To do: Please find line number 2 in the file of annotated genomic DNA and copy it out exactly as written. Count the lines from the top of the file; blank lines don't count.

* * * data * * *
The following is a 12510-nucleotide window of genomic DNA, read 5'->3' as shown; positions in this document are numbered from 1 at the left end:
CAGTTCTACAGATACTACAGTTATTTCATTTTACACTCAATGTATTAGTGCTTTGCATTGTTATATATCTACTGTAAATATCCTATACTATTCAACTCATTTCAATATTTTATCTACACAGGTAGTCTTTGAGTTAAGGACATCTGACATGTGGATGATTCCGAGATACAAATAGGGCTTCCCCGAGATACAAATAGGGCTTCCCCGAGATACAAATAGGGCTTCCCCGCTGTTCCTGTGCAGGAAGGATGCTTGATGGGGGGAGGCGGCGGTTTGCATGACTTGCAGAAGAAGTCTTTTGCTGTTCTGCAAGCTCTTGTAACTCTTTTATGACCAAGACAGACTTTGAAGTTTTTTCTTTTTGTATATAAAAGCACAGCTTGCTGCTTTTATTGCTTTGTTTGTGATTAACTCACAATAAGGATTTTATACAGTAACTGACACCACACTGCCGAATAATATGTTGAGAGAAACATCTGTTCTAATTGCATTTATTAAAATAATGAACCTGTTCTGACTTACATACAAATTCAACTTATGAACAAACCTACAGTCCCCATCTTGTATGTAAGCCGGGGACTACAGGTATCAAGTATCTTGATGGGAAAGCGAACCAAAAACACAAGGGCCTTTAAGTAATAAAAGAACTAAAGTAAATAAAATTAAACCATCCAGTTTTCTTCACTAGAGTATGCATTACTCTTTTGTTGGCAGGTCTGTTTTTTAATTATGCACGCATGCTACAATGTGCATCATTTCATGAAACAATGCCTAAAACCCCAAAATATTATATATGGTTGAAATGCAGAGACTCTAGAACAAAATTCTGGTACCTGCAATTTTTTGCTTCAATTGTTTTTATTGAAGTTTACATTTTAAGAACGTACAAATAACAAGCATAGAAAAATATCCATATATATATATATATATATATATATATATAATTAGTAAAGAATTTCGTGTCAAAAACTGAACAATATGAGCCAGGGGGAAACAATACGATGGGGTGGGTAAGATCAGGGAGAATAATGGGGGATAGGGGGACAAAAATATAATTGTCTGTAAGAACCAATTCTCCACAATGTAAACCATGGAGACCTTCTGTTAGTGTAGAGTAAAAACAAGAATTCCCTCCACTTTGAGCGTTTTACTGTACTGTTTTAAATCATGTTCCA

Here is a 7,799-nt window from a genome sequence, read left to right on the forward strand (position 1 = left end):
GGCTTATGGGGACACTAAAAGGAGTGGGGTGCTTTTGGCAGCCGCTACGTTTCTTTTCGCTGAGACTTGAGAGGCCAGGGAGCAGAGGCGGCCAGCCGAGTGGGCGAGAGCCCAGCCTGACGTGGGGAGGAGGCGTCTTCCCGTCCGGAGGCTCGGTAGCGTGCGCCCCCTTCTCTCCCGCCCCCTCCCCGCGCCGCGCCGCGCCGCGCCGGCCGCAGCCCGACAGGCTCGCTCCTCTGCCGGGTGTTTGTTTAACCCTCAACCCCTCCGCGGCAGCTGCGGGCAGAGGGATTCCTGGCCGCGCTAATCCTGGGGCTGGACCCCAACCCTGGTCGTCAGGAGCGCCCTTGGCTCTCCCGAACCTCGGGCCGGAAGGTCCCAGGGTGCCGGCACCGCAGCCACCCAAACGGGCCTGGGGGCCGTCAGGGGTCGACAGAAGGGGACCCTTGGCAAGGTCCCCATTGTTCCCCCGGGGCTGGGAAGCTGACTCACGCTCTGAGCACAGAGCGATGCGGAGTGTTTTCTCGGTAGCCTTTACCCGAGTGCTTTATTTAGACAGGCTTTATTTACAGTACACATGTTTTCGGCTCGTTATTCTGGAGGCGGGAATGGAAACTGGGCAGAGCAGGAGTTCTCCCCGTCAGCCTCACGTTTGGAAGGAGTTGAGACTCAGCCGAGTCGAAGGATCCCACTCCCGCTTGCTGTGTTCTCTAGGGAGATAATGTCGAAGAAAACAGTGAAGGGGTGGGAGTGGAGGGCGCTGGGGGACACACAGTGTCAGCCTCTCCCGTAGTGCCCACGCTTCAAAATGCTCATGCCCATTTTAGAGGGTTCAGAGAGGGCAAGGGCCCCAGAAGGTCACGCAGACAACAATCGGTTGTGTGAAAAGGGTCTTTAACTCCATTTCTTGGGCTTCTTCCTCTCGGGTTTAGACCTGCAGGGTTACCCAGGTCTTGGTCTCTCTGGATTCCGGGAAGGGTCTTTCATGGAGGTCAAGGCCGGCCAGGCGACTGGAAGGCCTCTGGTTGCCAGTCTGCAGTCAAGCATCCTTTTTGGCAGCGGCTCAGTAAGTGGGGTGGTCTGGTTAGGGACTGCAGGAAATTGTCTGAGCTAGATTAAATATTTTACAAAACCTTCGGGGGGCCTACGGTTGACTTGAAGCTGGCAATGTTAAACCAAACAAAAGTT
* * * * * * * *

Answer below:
CAGTTCTACAGATACTACAGTTATTTCATTTTACACTCAATGTATTAGTGCTTTGCATTGTTATATATCTACTGTAAATATCCTATACTATTCAACTCATTTCAATATTTTATCTACACAGGTAGTCTTTGAGTTAAGGACATCTGACATGTGGATGATTCCGAGATACAAATAGGGCTTCCCCGAGATACAAATAGGGCTTCCCCGAGATACAAATAGGGCTTCCCCGCTGTTCCTGTGCAGGAAGGATGCTTGATGGGGGGAGGCGGCGGTTTGCATGACTTGCAGAAGAAGTCTTTTGCTGTTCTGCAAGCTCTTGTAACTCTTTTATGACCAAGACAGACTTTGAAGTTTTTTCTTTTTGTATATAAAAGCACAGCTTGCTGCTTTTATTGCTTTGTTTGTGATTAACTCACAATAAGGATTTTATACAGTAACTGACACCACACTGCCGAATAATATGTTGAGAGAAACATCTGTTCTAATTGCATTTATTAAAATAATGAACCTGTTCTGACTTACATACAAATTCAACTTATGAACAAACCTACAGTCCCCATCTTGTATGTAAGCCGGGGACTACAGGTATCAAGTATCTTGATGGGAAAGCGAACCAAAAACACAAGGGCCTTTAAGTAATAAAAGAACTAAAGTAAATAAAATTAAACCATCCAGTTTTCTTCACTAGAGTATGCATTACTCTTTTGTTGGCAGGTCTGTTTTTTAATTATGCACGCATGCTACAATGTGCATCATTTCATGAAACAATGCCTAAAACCCCAAAATATTATATATGGTTGAAATGCAGAGACTCTAGAACAAAATTCTGGTACCTGCAATTTTTTGCTTCAATTGTTTTTATTGAAGTTTACATTTTAAGAACGTACAAATAACAAGCATAGAAAAATATCCATATATATATATATATATATATATATATATAATTAGTAAAGAATTTCGTGTCAAAAACTGAACAATATGAGCCAGGGGGAAACAATACGATGGGGTGGGTAAGATCAGGGAGAATAATGGGGGATAGGGGGACAAAAATATAATTGTCTGTAAGAACCAATTCTCCACAATGTAAACCATGGAGACCTTCTGTTAGTGTAGAGTAAAAACAAGAATTCCCTCCACTTTGAGCGTTTTACTGTACTGTTTTAAATCATGTTCCA